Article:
3 Tips for Writing a Cover Letter When You’re Unemployed

crumbled cover letters

Canva / Fairygodboss Staff

Robin Madell for FlexJobs
Robin Madell for FlexJobs
July 14, 2024 at 1:58PM UTC
Many a hire is made after a recruiting team is “wowed” by a stellar cover letter. A cover letter is a potential door-opener to your dream job, and without an especially strong and effective one, your entire application may get filed away regardless of whether you’re the best candidate or not.
If you’re currently unemployed, your cover letter becomes even more critical to nail, since your livelihood depends on convincing a hiring manager to give you a shot at an interview. Here are the top three cover letter tips for the unemployed that can help you craft an unforgettable, written “calling card” that helps you reach your career goals.

Start with the job listing

The main thing that recruiters and managers are looking for in cover letters is something that shows them a candidate understands what’s required to excel in the position. In order to know this, you need to spend time studying the job and its description of responsibilities.
Many applicants make the mistake of focusing their cover letters solely on describing their background and general experience. While this is certainly important, these details won’t be as relevant to an employer if they’re not clearly tied to your explanation of how what you’ve done in the past will help the company that you’re applying for reach its goals.
To succeed at this step, break down each point that the job ad asks for, and tie these into your cover letter messaging. For example, if the ad specifies needing someone with project management experience, then make a point of writing specifically about what you’ve done in that arena. Then, show how your specific expertise will help the hiring manager and team accomplish their stated goals.
By using this approach as the framework for your cover letter, you’ll ensure that you’re hitting on the points that are important to the person with the power to hire you.

Quantify your successes

It’s one thing to use your cover letter to talk about past positions that you’ve held, but you’ll more effectively prove your expertise and ability if you can tie numbers and percentages to your claims. Quantifying your successes means revealing the actual numeric results that prove your department and company benefitted from your work or initiatives.
For example, if you’re an account manager, don’t just say that you made or saved your previous company money — get specific in sharing exactly how much money your ideas helped save. If it’s problematic to share dollar amounts in relation to your former organization, then use percentages to communicate the value that you added.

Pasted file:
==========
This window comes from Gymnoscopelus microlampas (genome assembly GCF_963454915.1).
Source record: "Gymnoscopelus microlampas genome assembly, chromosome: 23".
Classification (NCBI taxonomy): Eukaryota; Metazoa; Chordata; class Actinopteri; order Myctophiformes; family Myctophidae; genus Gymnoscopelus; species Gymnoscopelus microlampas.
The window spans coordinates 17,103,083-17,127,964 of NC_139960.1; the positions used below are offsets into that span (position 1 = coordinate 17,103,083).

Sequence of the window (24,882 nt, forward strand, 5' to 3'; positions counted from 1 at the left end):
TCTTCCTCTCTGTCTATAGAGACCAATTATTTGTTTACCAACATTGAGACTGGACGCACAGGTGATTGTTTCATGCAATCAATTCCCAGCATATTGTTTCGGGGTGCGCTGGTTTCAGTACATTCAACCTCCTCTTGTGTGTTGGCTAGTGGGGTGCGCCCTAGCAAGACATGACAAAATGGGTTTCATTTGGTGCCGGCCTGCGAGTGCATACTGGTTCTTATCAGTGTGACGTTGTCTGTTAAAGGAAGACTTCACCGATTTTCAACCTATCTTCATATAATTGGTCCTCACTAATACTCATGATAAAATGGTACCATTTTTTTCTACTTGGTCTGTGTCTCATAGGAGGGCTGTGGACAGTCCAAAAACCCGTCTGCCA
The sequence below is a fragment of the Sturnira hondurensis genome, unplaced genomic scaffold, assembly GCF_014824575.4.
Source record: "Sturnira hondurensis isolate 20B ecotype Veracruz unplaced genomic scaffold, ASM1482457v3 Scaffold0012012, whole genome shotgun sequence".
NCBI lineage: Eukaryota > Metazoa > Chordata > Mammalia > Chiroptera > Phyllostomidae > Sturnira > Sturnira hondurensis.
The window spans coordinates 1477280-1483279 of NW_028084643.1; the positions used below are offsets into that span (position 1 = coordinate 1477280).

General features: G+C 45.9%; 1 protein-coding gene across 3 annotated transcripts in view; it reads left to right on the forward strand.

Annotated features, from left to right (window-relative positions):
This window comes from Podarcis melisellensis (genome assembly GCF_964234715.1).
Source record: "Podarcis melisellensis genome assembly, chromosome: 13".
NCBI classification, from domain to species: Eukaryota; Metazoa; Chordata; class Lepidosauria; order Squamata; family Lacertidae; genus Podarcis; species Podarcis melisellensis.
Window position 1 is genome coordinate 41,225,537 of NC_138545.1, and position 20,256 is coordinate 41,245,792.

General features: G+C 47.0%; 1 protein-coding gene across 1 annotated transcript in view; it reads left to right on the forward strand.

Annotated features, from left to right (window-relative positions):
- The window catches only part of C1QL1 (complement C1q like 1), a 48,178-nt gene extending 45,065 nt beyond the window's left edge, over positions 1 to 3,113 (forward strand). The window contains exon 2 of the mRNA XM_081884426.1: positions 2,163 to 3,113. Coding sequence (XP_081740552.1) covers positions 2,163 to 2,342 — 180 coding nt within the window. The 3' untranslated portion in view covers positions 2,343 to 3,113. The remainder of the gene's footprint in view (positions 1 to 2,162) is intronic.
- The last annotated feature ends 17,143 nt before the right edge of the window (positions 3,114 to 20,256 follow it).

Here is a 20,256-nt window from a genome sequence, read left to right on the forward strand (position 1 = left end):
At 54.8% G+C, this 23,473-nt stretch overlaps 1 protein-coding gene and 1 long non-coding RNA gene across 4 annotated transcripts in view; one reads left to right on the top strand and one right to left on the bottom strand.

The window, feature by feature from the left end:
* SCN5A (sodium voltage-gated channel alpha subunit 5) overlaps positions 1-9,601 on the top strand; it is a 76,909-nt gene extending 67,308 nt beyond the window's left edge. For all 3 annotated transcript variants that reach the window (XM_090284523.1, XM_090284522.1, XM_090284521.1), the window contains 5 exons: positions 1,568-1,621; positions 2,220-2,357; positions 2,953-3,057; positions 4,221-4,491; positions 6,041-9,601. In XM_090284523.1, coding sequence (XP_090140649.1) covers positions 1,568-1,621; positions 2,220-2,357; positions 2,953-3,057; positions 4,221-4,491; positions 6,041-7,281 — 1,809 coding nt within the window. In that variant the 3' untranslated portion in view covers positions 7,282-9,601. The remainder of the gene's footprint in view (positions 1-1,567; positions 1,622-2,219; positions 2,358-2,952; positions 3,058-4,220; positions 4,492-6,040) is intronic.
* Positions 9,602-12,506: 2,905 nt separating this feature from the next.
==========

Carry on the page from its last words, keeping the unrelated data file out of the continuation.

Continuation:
Another example is if in a former position you helped your department meet its goals quickly, don’t leave it at that. Instead, explain what the goals are that you reached, and include a specific time period.

Put a positive spin on it

If you’re unemployed currently or have had periods out of work in the past, you will likely need to explain any resume gaps. Think about positive ways to frame any time away from the workforce by noting any professional, volunteer, or job-relevant experiences and skills you may have gained, rather than simply logging this time as a goose egg.
You can get creative (to a point) with your explanations, as long as what you’re describing has some value in the job market, particularly to the company you’re applying for. For example, if while unemployed you organized a function or event at your child’s school (whether virtually or in person), this could legitimately count as requiring project management and time management skills.
Or, if you did some type of volunteer work for a community organization or attended a conference (even online) with skills you could use on the job, be sure to mention this as part of what you accomplished during your unemployment.

Write a stellar cover letter, land a job

There’s no time that your cover letter is more important than when you are out of work. Use the top three tips above to improve your chances of breaking through the noise of the competition and getting a new job you love.
This article originally appeared in FlexJobs. FlexJobs is the leading career service specializing in flexible work, providing the largest database of vetted remote and flexible job listings. To support job seekers in all phases of their journey, FlexJobs offers a range of services including expert advice, job search events, and career coaching. FlexJobs also works with leading companies to recruit quality remote talent and optimize their remote and flexible workplace.

What’s your no. 1 piece of cover letter advice? Share your answer in the comments to help other Fairygodboss members!

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